As Omicron Variant Surges, Fauci Urges Greater Global Partnership

As COVID-19 cases in the United States reach historic highs, Dr. Anthony Fauci, chief medical adviser to President Joe Biden, remains convinced in a light at the end of the tunnel. To get there, he warns that rich countries must see global support to low- and middle-income countries as in their self-interest.

After a tense Senate hearing on spiking coronavirus cases around the country, Fauci sat down with J. Stephen Morrison, the senior vice president and director of the Global Health Policy Center, to discuss the third year of the pandemic and the future of the virus. Hosted by the Center for Strategic and International Studies, the conversation covered the pandemic’s progress, future, and what Fauci called the rich countries’ duty to do more globally in the fight against COVID-19.

“We have a moral responsibility as a rich nation to make sure that those nations of low- and middle-income that don’t have the resources to do the kind of things that we can do, have equity,” he said. “And we can provide it, but we can’t do it, the United States, alone.”

[READ: COVID-19 Vaccination Rates by Country]

On Monday, the United States reported over 1.48 million new cases, shattering the previous world record for single day cases, according to the Johns Hopkins COVID Tracker. In a press conference on Tuesday, Dr. Hans Kluge, World Health Organization’s regional director for Europe, warned that over half of Europe could be infected with COVID-19 in the next six to eight weeks.

Fauci cited high levels of U.S. global investment, but acknowledged that vaccine doses fall far short of global demand. He cited government records that show 365 million vaccine doses have been delivered from the U.S. to over 110 countries, 4 billion to COVAX, and President Biden has pledged to donate at least 1.2 billion doses to low- and middle-income countries. Both Biden and Fauci have pointed to U.S. vaccine donations as evidence of the U.S. leading the fight against the pandemic.

However, high-income countries are being widely criticized for instigating global inequality in vaccine access through the hoarding of vaccine doses early in the pandemic. As they pledge to donate more doses, public health officials and experts are drawing attention to rich countries stockpiling vaccine doses at a rate disproportionate to their population. This resulted in the highest income countries being vaccinated at 10 times the rate of the lowest, according to Bloomberg research. The same data showed that while 157 doses have been administered for every 100 people in the U.S. by March, most countries in Africa had yet to receive a single shipment.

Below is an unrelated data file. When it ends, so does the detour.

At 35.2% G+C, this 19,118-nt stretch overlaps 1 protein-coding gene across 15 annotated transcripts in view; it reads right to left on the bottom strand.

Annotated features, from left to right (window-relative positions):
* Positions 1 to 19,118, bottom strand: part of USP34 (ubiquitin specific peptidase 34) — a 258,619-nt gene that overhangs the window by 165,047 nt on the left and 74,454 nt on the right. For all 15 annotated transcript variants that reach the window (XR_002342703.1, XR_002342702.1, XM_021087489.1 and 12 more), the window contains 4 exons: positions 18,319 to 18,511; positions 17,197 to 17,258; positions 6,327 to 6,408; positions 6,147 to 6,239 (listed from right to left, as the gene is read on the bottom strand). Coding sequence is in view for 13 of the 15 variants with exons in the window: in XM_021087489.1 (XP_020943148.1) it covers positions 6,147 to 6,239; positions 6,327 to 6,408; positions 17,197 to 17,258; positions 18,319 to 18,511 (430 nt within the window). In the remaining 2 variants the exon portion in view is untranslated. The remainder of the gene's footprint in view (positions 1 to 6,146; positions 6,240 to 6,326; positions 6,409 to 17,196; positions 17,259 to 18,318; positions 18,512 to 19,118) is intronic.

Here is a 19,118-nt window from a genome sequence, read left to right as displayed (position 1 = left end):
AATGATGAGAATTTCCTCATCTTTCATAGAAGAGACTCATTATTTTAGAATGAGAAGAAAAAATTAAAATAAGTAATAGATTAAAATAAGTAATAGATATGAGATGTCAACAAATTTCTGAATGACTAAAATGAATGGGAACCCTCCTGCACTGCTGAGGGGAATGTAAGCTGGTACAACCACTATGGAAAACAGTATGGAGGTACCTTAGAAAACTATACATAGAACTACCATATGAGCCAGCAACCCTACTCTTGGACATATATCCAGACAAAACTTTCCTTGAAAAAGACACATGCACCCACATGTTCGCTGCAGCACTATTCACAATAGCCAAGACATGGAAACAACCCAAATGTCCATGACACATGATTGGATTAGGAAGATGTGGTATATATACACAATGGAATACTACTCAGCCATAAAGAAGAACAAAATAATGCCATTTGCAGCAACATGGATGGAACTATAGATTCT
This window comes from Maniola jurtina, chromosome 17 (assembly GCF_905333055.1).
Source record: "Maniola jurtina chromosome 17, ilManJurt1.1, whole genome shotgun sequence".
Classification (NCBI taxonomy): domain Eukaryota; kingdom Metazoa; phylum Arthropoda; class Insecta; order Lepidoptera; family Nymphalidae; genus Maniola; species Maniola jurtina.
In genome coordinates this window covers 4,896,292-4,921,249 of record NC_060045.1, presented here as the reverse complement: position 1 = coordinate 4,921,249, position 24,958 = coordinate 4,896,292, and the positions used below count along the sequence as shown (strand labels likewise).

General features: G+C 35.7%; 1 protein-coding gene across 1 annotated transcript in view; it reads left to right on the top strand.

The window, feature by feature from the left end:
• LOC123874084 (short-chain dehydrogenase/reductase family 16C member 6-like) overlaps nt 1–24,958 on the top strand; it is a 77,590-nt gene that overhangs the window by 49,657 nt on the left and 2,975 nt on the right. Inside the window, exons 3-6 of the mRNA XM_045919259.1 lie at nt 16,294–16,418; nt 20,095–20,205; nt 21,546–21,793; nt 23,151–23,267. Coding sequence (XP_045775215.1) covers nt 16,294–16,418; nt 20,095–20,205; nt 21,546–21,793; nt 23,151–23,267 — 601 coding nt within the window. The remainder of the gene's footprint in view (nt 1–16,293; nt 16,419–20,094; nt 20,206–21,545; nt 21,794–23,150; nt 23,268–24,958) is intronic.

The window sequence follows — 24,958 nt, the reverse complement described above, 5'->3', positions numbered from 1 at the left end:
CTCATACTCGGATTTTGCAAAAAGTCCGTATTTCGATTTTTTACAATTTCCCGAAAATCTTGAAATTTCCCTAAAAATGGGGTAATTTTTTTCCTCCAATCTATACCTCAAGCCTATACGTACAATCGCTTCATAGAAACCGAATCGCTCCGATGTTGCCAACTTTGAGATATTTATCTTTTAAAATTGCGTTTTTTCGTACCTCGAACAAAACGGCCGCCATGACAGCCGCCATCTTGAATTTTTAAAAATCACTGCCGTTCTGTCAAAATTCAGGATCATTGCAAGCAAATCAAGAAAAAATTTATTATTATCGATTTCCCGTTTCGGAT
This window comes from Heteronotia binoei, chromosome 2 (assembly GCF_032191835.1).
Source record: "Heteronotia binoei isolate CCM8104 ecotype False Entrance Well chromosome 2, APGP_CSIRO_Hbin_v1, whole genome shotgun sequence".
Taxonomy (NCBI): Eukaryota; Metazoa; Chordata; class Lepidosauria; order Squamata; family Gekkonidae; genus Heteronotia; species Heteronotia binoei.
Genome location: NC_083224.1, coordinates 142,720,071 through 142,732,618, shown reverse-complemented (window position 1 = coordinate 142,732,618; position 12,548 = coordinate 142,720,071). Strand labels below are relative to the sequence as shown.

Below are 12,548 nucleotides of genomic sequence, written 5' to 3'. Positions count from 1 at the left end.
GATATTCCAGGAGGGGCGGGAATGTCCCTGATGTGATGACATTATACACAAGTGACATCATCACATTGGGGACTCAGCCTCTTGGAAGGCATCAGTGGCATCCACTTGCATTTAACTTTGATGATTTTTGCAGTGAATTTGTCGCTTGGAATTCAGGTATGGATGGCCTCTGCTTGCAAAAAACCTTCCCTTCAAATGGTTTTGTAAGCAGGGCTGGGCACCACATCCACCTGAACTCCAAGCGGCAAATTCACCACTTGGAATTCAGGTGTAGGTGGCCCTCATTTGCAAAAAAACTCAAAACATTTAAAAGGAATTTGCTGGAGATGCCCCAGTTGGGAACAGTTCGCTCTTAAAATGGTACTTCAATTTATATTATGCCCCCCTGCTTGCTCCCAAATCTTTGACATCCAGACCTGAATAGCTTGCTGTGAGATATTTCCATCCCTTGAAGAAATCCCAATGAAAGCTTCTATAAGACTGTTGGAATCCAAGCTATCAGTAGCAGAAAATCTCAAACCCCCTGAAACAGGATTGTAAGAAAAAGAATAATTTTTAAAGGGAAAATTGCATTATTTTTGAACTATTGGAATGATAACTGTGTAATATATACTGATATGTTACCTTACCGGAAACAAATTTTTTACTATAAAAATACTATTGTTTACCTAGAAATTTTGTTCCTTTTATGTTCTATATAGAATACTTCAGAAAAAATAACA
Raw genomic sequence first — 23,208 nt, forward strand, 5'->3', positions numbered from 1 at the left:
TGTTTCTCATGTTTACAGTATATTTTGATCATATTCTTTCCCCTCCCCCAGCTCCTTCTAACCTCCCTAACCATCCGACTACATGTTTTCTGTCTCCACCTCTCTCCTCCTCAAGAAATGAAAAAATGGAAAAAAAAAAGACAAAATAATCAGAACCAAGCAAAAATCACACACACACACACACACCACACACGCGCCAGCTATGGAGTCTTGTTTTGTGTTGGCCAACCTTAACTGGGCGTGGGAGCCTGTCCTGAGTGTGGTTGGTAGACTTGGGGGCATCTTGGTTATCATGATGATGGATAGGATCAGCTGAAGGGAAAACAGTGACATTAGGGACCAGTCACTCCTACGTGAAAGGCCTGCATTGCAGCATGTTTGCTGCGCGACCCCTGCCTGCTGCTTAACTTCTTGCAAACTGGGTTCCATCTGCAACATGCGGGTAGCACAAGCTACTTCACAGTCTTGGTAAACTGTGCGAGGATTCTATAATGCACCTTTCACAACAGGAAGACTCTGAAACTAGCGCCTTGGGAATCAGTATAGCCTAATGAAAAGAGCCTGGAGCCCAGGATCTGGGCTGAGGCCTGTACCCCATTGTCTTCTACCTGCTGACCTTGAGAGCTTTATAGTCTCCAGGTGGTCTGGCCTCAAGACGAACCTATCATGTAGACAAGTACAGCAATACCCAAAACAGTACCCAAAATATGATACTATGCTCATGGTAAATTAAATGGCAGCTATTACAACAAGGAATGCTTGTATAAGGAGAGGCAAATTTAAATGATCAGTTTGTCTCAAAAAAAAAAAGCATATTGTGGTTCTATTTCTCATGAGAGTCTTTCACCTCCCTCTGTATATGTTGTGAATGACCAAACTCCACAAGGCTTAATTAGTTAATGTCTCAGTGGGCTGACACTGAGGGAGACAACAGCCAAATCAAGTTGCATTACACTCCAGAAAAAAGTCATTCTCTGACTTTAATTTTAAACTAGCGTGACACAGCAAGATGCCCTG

While the WHO estimates that the first quarter of 2022 will see a shortfall of 3 billion doses globally, a coalition of advocates around the country reported a much higher discrepancy. In a report submitted to The Washington Post, they placed the year’s global vaccine demand at 22 billion doses — which would leave the world short 15 billion doses.

“We’re going to do more; we’re going to try and expand the capacity to get more drugs there,” Fauci argued. “Is that enough? No. But we have done a fair amount. I hope that our example will get the other countries that have wealth and resources to pitch in and do the same thing.”

“It is not only a moral responsibility, it’s almost self-interest, that if you continue to have the virus freely circulating throughout the world, there is always the danger that there’s going to be another variant that will come back to bite us,” he continued.

Morrison, discussing a recently released CSIS report that he co-authored titled “2022 is the Year of Decision,” argued for an easing of tense relations with China in order to form a partnership to investigate the origins of the pandemic. He cited the report’s concern about the world’s ability to meet the ongoing challenges from this pandemic, and any future ones. With that in mind, the paper calls for U.S. investment of $18 billion to $20 billion over the next five years in pandemic response and future pandemic preparedness. Echoing this concern, Fauci said that without global investment, it will be difficult to transition out of this crisis and protect against future viruses.

“We need to do whatever it takes to both strengthen our relationship with the WHO and strengthen our interactions with countries throughout the world,” he said. “So that the next global pandemic is truly a global response, with resources, with equity, with all the things that you need to have an adequate and very appropriate and successful response to the next pandemic.”

More from U.S. News

‘Vaccine Apartheid’ Risks Rising Global Shortages in 2022

COVID-19 Vaccination Rates by Country

Countries Without Reported COVID-19 Cases

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